18. The medium of claim 16, wherein said motor data signal includes motor position.
19. The medium of claim 16, wherein said motor data signal includes torque command.
20. The medium of claim 16, wherein generating a duty cycle includes calculating a voltage vector magnitude and a voltage vector angle, wherein said voltage vector magnitude and said voltage vector angle are responsive to said motor data signal.
21. The medium of claim 16, wherein said determining a compensation value includes accessing a compensation table having said compensation value.
22. The medium of claim 21, wherein said determining a compensation value includes retrieving said compensation value from said compensation table.
23. The medium of claim 16, wherein said generating a compensated duty cycle includes generating said compensated duty cycle via a controller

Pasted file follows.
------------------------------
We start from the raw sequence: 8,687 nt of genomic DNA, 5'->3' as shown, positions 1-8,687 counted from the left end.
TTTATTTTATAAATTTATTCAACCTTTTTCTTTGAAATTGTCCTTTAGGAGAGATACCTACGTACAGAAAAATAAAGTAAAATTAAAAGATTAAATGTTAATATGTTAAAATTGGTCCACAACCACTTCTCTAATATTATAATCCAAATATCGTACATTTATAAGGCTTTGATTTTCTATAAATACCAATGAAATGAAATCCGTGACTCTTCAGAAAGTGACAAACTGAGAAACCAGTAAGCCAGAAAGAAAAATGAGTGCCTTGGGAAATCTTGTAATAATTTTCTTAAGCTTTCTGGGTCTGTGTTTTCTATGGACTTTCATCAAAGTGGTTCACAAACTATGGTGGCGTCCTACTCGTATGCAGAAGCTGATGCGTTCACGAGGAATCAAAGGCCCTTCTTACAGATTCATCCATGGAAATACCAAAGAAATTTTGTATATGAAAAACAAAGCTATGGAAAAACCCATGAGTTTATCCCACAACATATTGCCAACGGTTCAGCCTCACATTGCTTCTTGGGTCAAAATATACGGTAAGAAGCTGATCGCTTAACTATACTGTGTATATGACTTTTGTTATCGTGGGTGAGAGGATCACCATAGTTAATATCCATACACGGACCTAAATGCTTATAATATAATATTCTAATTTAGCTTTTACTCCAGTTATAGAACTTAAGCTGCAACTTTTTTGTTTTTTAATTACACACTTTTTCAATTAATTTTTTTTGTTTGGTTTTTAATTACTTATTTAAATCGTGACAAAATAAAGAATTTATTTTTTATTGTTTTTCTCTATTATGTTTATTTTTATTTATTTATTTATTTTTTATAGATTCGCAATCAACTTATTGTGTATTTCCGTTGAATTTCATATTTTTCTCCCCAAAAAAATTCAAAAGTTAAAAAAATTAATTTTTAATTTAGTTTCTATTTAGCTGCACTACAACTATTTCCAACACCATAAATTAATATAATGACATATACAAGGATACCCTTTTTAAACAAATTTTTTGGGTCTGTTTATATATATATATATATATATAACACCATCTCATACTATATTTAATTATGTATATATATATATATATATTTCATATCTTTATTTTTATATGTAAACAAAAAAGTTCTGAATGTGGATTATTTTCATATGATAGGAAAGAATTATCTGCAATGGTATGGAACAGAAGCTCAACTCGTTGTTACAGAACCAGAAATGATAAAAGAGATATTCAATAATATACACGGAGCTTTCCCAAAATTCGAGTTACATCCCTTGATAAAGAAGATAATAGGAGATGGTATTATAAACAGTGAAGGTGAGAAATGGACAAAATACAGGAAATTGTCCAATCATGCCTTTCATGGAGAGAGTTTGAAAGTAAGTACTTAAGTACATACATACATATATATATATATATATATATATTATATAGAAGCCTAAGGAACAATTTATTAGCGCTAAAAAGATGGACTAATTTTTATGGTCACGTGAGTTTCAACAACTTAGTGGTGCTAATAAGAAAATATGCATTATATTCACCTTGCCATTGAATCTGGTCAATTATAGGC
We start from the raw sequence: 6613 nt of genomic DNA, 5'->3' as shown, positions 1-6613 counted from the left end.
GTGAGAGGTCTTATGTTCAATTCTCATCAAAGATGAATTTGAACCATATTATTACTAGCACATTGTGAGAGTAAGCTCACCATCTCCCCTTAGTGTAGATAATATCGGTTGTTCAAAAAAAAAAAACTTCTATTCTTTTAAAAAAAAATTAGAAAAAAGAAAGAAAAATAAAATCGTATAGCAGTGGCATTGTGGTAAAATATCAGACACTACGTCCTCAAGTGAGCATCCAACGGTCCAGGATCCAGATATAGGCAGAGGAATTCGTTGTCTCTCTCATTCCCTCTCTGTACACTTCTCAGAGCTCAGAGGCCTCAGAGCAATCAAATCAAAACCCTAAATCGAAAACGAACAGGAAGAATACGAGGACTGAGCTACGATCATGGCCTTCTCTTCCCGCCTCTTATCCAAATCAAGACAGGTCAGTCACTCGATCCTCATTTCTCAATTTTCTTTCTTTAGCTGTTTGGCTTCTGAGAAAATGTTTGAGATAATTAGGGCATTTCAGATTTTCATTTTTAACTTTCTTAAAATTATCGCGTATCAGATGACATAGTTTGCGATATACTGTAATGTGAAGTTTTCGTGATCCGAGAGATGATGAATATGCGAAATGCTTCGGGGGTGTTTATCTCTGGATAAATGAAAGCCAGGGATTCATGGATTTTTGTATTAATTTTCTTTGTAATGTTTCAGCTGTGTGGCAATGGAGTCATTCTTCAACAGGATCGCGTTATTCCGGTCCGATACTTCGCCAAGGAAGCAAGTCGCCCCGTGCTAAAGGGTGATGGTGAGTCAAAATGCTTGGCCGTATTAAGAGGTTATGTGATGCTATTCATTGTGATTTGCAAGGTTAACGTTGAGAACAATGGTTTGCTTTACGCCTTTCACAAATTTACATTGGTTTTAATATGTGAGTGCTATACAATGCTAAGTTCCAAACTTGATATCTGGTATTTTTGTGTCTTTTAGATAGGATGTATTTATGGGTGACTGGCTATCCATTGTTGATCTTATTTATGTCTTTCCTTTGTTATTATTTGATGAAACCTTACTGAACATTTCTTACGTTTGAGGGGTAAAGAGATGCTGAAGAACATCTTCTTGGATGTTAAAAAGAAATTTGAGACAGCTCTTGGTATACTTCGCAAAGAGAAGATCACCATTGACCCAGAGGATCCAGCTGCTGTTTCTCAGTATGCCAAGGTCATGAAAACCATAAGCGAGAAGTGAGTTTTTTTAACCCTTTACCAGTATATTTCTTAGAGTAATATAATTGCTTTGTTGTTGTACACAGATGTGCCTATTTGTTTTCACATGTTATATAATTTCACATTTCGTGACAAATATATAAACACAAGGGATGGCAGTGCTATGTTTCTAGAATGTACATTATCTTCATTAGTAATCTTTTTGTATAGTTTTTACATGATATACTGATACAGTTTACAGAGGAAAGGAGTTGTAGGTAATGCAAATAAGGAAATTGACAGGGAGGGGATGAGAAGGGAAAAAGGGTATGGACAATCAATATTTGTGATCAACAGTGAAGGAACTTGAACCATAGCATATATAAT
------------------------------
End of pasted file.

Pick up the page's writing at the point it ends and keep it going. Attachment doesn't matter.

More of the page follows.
24. The medium of claim 16, wherein said generating a compensated duty cycle includes generating a drive pulse responsive to said compensated duty cycle.
25. The medium of claim 16, wherein said compensated duty cycle is further responsive to said motor data signal.
26. The medium of claim 16, wherein said introducing said compensated duty cycle includes introducing said compensated duty cycle to said PWM controlled device via a controller.
27. The medium of claim 16, wherein said introducing said compensated duty cycle includes introducing said compensated duty cycle via a generated drive pulse.
28. The medium of claim 16, further comprising a compensation table, wherein said compensation table is stored via an electronically erasable programmable read only memory (EEPROM).